Power assembly

The term power assembly refers to an Electro-Motive Diesel (EMD) engine sub-assembly designed to be "easily" removed and replaced in order to restore engine performance lost to wear or engine failure. Typical of heavy-duty internal combustion engines used in industrial applications, EMD engines are designed to allow the cylinder liners, pistons, piston rings and connecting rods to be replaced at overhaul without removing the entire engine assembly from its application location. This increases engine value, reduces downtime and allows the engine to be returned to true new engine performance. Other terms such as cylinder pack, liner pack, cylinder assembly and cylinder kit are used in the engine industry to describe similar assemblies. In the large-engine industry, the term "power assembly" has also become generic and is often used to refer to the assemblies used in non-EMD engines where "power pack" may be the preferred term, although both terms are functionally the same.

Because of the size and weight of the engine assembly and the difficulties of removing and transporting them for repair, they are typically serviced on-site in stationary applications and in the ship or locomotive in transportation applications. Designing the engine for "easy" service is done out of necessity rather than the desire to increase engine serviceability. Power assemblies are large and heavy and overhead lifting equipment sufficient to lift the fixture and assembly are required.

An EMD power assembly consists of the following components:

  1. Cylinder head assembly (including valves, springs, keepers etc.) less fuel system components
  2. Cylinder liner
  3. Piston and piston rings
  4. Piston carrier
  5. Connecting rod

In an EMD diesel engine, since two power assemblies share a common connecting-rod journal, and since the power assemblies are directly opposite each other rather than staggered as in a typical V-type engine, two different power assemblies are required in a single engine. The difference between the two assemblies is in the connecting rods. One connecting rod "big end" has to fit inside that of its companion rod and the two types are referred to as "blade rods" and "fork rods". The "fork rod" is logically the "master" as only it has a "rod cap", in this specific case referred to as a "basket", whereas the "blade rod" is logically the "slave" as its "big toe" is designed to fit completely within, and is guided by, and is retained by the "fork", and both are retained by the single "basket".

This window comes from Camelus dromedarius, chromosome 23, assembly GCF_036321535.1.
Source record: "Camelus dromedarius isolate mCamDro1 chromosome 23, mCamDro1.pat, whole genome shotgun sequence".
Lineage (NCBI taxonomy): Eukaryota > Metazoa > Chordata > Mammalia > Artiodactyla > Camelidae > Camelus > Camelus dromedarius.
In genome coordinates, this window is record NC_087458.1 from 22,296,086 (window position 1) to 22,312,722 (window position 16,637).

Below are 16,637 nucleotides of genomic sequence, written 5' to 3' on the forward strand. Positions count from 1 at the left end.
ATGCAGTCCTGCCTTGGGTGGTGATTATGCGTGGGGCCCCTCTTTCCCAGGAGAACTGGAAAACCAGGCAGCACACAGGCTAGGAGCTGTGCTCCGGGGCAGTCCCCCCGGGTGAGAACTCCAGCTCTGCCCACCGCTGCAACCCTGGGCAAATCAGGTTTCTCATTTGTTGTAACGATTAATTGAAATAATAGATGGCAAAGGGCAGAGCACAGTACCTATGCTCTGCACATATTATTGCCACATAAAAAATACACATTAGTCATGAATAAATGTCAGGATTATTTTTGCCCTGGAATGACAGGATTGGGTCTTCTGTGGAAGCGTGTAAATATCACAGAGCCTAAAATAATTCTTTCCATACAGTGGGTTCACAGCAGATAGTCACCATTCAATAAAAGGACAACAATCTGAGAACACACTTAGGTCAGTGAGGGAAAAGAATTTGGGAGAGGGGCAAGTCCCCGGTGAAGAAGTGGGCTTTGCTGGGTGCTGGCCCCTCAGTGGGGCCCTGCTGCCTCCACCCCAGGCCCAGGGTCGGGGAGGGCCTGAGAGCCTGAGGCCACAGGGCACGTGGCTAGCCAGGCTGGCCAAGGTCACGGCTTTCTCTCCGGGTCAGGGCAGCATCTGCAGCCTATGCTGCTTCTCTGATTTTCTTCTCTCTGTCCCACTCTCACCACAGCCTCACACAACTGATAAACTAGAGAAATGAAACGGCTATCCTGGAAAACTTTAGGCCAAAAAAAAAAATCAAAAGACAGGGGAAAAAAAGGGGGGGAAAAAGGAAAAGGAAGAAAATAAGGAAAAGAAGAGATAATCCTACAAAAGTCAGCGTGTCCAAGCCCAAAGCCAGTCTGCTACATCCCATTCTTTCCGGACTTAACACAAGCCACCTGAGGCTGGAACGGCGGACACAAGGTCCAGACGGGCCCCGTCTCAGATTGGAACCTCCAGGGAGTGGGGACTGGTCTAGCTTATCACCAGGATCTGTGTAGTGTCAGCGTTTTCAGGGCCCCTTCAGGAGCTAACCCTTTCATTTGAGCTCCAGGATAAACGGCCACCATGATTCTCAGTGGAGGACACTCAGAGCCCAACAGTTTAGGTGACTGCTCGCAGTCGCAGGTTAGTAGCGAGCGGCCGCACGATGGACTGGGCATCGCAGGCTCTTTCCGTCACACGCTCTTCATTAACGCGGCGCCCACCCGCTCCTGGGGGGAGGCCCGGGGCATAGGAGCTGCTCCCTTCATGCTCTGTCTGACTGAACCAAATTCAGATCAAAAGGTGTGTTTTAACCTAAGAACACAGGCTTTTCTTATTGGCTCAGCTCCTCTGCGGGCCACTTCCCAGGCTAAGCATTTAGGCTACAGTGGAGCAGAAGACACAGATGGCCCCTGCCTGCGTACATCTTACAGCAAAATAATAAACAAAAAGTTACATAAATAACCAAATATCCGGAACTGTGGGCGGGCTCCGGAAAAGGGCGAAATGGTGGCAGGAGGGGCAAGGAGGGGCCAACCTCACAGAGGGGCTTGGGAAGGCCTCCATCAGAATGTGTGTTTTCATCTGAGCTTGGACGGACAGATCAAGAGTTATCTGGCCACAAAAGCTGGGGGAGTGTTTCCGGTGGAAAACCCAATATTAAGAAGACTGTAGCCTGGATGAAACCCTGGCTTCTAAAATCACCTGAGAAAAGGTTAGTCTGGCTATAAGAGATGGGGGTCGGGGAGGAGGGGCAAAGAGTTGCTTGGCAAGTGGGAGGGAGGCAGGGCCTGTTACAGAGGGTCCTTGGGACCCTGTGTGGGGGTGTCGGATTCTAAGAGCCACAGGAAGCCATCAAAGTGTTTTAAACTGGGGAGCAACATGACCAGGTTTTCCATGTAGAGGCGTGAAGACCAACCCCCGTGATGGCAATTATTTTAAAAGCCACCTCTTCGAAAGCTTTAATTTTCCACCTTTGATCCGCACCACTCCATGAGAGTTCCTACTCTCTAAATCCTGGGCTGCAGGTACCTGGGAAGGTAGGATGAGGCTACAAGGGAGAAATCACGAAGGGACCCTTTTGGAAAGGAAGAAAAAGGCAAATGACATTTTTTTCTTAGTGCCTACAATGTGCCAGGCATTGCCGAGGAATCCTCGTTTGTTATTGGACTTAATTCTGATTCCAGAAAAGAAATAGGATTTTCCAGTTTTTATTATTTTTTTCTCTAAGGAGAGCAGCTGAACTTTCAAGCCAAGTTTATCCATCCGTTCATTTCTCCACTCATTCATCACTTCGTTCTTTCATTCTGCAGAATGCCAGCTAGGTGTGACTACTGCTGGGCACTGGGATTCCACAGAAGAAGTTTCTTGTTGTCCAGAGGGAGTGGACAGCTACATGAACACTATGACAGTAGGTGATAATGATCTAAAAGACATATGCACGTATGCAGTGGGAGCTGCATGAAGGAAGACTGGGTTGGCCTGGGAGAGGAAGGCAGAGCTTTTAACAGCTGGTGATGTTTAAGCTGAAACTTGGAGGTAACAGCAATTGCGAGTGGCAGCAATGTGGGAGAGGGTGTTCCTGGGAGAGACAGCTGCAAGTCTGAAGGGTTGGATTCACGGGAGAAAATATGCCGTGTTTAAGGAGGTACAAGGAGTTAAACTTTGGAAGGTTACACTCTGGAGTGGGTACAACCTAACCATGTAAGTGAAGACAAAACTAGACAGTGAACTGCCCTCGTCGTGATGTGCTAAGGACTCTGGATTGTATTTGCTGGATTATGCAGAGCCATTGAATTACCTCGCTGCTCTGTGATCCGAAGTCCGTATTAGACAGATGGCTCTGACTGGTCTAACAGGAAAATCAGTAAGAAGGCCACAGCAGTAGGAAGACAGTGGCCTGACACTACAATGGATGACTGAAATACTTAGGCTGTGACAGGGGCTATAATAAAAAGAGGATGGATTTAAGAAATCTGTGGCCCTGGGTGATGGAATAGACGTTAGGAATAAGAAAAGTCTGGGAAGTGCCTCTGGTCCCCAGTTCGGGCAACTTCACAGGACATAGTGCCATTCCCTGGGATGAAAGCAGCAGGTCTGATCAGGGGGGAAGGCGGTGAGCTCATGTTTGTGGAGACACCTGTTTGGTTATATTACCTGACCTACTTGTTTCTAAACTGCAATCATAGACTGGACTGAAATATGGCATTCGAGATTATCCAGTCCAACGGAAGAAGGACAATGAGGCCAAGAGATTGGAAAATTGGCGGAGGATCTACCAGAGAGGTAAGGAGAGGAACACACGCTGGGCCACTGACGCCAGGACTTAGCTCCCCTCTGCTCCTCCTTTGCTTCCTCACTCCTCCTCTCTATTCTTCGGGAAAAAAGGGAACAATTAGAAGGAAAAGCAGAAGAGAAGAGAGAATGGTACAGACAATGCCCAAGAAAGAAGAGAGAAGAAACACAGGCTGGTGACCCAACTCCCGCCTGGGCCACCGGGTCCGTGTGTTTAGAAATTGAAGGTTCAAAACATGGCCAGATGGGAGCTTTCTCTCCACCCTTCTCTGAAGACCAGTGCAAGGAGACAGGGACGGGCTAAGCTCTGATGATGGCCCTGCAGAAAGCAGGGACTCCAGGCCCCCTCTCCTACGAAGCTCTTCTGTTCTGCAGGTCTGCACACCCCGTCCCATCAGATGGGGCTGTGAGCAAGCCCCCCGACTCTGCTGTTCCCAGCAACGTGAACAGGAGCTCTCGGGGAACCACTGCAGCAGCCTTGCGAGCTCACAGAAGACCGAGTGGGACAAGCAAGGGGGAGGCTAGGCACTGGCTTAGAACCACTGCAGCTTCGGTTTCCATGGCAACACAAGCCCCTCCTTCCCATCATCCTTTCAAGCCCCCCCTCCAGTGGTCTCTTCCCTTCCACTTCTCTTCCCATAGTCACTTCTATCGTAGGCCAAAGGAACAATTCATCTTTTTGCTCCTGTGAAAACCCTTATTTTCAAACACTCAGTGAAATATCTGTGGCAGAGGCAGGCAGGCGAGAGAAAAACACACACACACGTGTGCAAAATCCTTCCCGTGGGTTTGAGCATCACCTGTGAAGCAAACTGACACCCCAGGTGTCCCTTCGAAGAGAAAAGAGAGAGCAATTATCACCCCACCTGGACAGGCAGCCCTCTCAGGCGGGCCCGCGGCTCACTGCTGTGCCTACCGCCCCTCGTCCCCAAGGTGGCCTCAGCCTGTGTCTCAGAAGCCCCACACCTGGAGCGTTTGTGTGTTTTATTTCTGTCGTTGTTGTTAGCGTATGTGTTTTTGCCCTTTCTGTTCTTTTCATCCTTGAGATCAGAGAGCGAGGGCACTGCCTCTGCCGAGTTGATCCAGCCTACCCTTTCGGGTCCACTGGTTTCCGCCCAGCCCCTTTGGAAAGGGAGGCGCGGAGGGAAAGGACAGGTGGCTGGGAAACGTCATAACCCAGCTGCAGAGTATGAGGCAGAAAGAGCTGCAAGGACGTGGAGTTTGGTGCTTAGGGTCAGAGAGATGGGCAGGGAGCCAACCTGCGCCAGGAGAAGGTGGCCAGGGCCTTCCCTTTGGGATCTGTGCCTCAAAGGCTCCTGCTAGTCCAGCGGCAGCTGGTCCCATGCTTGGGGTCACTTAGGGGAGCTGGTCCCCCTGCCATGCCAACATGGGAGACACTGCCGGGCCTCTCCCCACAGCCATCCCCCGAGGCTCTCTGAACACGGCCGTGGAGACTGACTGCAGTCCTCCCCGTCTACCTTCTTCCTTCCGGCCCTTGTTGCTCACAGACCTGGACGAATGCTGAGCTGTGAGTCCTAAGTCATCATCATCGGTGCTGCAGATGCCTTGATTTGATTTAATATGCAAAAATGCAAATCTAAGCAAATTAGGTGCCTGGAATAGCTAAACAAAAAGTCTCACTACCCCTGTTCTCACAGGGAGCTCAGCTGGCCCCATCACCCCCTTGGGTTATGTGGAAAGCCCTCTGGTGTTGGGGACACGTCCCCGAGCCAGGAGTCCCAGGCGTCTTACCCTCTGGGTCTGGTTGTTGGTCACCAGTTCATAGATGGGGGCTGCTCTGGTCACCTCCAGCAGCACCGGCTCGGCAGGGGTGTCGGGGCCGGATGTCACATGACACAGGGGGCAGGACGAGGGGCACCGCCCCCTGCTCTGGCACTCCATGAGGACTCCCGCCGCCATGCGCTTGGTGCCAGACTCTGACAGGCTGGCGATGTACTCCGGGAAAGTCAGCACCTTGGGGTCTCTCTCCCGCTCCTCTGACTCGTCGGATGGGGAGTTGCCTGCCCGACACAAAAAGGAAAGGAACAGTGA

Several situations can require power assembly replacement. Most are due to failure within the power assembly itself such as a dropped valve, broken piston or internal coolant leak. Less common are replacements to repair catastrophic failures such as broken connecting rods or a "hydro-locked" power assembly that has been broken or knocked out of the cylinder block when the cylinder filled with coolant during engine operation and the inability of the piston to compress the liquid caused catastrophic failure. Complete power assembly replacements, where all of the assemblies in an engine are replaced, are least common and are normally done as part of a comprehensive engine overhaul.

In a normal in-service power assembly replacement situation, the replacement will follow an inspection of the engine specifically performed to find internal engine failures. With the engine crankcase access and cylinder block airbox covers removed, a visual inspection of the engine's rotating and reciprocating assemblies can be performed. The use of a fiber optic endoscope (flexible borescope) may facilitate this inspection and evaluation, but this is not a requirement, nor is it a part of EMD's maintenance program.

The engine airbox covers (the upper covers observed on the side of an EMD engine - they cover the "airbox" that allows air to flow through the cylinder block to the power assemblies) are removed to allow visual inspection of the inside of the cylinder liners and the piston crowns, skirts and rings. The crankcase access covers (the lower covers observed on the side of an EMD engine) are also removed to inspect for coolant leakage, damaged components and excessive wear. A proper inspection requires filling and pressurizing the cooling system to check for leakage from the power assemblies.

To inspect the engine, it can be manually "barred over" with a lever, but manual engine rotation is slow and inefficient. In some applications manually barring the engine over can be difficult or impossible. The preferred tool for engine rotation is an electrically powered, hydraulically operated "turning jack". The turning jack uses a hydraulic cylinder and ram assembly that automatically advances to engage a hole in the flywheel. When the ram reaches its limit, it automatically retracts and advances again to engage another hole. The engine is then progressively rotated through its cycle and can be rotated in either direction by installing the jack on either side of the engine. Not only is a turning jack faster and more efficient, it is also safer since there is no risk of a barring lever coming loose and causing injury or damage. Also, with a turning jack, there is no need for the mechanic to be in physical contact with the engine at any point during the inspection process.